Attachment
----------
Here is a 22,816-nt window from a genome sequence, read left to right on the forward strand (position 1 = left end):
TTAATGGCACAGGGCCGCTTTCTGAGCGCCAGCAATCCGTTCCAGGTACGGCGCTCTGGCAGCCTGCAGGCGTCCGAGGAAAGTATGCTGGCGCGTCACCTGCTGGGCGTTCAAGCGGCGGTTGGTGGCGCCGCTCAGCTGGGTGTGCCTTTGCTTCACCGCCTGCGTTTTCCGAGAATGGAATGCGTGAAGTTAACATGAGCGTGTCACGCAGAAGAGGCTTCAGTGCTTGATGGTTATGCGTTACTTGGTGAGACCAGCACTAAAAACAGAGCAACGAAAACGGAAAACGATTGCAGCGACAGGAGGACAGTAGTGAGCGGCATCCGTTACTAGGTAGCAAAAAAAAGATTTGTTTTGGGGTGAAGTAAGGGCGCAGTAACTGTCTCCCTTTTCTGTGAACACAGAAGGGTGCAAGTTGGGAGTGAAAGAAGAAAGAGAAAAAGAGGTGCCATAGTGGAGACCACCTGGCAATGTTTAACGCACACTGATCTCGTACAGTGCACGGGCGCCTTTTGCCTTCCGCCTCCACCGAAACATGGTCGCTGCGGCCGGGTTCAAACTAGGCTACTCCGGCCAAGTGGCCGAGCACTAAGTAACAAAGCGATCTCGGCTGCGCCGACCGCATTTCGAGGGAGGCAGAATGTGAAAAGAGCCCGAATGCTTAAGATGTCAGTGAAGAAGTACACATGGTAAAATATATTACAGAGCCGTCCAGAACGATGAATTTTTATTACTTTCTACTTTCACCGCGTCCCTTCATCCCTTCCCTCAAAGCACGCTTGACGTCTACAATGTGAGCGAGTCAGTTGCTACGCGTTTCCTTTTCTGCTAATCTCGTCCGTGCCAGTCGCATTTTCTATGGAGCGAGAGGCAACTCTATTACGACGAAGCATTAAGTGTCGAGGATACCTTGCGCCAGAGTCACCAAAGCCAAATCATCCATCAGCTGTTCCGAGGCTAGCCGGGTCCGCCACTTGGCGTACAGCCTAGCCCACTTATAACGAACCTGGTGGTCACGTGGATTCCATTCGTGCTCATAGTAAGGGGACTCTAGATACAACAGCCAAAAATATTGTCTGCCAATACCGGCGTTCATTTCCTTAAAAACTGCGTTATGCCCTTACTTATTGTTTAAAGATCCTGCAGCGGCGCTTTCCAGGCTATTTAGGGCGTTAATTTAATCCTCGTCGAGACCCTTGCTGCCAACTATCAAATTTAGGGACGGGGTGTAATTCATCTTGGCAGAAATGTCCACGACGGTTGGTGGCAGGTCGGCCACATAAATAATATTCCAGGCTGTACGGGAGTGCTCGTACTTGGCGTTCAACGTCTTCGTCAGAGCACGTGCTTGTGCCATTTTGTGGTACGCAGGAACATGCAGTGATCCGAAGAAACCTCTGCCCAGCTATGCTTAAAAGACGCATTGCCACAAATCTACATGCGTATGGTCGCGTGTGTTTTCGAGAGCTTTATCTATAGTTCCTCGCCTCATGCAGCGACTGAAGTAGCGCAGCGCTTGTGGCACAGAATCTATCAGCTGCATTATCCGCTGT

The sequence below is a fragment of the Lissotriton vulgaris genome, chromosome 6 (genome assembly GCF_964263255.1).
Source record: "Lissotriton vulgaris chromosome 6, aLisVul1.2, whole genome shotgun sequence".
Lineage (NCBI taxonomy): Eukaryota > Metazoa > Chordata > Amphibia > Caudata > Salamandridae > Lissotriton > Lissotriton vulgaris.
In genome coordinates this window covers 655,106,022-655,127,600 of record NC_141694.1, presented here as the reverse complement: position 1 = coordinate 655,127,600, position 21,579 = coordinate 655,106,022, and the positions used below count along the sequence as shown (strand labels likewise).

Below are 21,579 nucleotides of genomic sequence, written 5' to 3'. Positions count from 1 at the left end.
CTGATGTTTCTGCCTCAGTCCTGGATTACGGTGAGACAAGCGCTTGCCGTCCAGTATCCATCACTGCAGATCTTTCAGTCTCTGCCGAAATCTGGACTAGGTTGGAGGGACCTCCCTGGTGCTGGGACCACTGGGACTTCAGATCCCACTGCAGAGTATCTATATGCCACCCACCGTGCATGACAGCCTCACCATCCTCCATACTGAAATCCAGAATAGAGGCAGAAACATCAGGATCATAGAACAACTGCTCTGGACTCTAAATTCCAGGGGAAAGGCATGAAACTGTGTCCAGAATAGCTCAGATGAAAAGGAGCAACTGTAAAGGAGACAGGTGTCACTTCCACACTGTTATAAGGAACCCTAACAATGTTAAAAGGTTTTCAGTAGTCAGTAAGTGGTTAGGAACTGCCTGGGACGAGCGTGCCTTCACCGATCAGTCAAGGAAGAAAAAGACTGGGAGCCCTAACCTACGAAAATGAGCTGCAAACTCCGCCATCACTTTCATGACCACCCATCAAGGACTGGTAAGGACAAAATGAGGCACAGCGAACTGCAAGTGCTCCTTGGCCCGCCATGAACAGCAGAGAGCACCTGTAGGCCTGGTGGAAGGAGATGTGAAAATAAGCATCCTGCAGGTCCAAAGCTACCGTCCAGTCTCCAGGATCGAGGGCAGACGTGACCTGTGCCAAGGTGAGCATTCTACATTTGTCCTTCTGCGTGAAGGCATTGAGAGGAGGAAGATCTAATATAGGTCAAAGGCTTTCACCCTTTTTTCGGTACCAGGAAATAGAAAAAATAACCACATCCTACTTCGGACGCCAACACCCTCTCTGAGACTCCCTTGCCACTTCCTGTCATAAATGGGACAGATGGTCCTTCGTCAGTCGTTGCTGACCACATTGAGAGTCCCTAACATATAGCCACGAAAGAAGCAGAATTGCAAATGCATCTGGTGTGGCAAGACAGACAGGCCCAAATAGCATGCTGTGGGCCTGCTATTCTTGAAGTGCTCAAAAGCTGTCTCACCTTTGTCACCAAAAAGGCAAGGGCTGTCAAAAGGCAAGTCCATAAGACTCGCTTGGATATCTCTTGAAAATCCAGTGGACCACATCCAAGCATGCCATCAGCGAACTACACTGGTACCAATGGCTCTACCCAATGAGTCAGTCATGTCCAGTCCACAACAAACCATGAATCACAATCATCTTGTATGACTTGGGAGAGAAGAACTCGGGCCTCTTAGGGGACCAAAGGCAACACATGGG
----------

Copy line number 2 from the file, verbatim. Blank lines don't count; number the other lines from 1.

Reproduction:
TTAATGGCACAGGGCCGCTTTCTGAGCGCCAGCAATCCGTTCCAGGTACGGCGCTCTGGCAGCCTGCAGGCGTCCGAGGAAAGTATGCTGGCGCGTCACCTGCTGGGCGTTCAAGCGGCGGTTGGTGGCGCCGCTCAGCTGGGTGTGCCTTTGCTTCACCGCCTGCGTTTTCCGAGAATGGAATGCGTGAAGTTAACATGAGCGTGTCACGCAGAAGAGGCTTCAGTGCTTGATGGTTATGCGTTACTTGGTGAGACCAGCACTAAAAACAGAGCAACGAAAACGGAAAACGATTGCAGCGACAGGAGGACAGTAGTGAGCGGCATCCGTTACTAGGTAGCAAAAAAAAGATTTGTTTTGGGGTGAAGTAAGGGCGCAGTAACTGTCTCCCTTTTCTGTGAACACAGAAGGGTGCAAGTTGGGAGTGAAAGAAGAAAGAGAAAAAGAGGTGCCATAGTGGAGACCACCTGGCAATGTTTAACGCACACTGATCTCGTACAGTGCACGGGCGCCTTTTGCCTTCCGCCTCCACCGAAACATGGTCGCTGCGGCCGGGTTCAAACTAGGCTACTCCGGCCAAGTGGCCGAGCACTAAGTAACAAAGCGATCTCGGCTGCGCCGACCGCATTTCGAGGGAGGCAGAATGTGAAAAGAGCCCGAATGCTTAAGATGTCAGTGAAGAAGTACACATGGTAAAATATATTACAGAGCCGTCCAGAACGATGAATTTTTATTACTTTCTACTTTCACCGCGTCCCTTCATCCCTTCCCTCAAAGCACGCTTGACGTCTACAATGTGAGCGAGTCAGTTGCTACGCGTTTCCTTTTCTGCTAATCTCGTCCGTGCCAGTCGCATTTTCTATGGAGCGAGAGGCAACTCTATTACGACGAAGCATTAAGTGTCGAGGATACCTTGCGCCAGAGTCACCAAAGCCAAATCATCCATCAGCTGTTCCGAGGCTAGCCGGGTCCGCCACTTGGCGTACAGCCTAGCCCACTTATAACGAACCTGGTGGTCACGTGGATTCCATTCGTGCTCATAGTAAGGGGACTCTAGATACAACAGCCAAAAATATTGTCTGCCAATACCGGCGTTCATTTCCTTAAAAACTGCGTTATGCCCTTACTTATTGTTTAAAGATCCTGCAGCGGCGCTTTCCAGGCTATTTAGGGCGTTAATTTAATCCTCGTCGAGACCCTTGCTGCCAACTATCAAATTTAGGGACGGGGTGTAATTCATCTTGGCAGAAATGTCCACGACGGTTGGTGGCAGGTCGGCCACATAAATAATATTCCAGGCTGTACGGGAGTGCTCGTACTTGGCGTTCAACGTCTTCGTCAGAGCACGTGCTTGTGCCATTTTGTGGTACGCAGGAACATGCAGTGATCCGAAGAAACCTCTGCCCAGCTATGCTTAAAAGACGCATTGCCACAAATCTACATGCGTATGGTCGCGTGTGTTTTCGAGAGCTTTATCTATAGTTCCTCGCCTCATGCAGCGACTGAAGTAGCGCAGCGCTTGTGGCACAGAATCTATCAGCTGCATTATCCGCTGT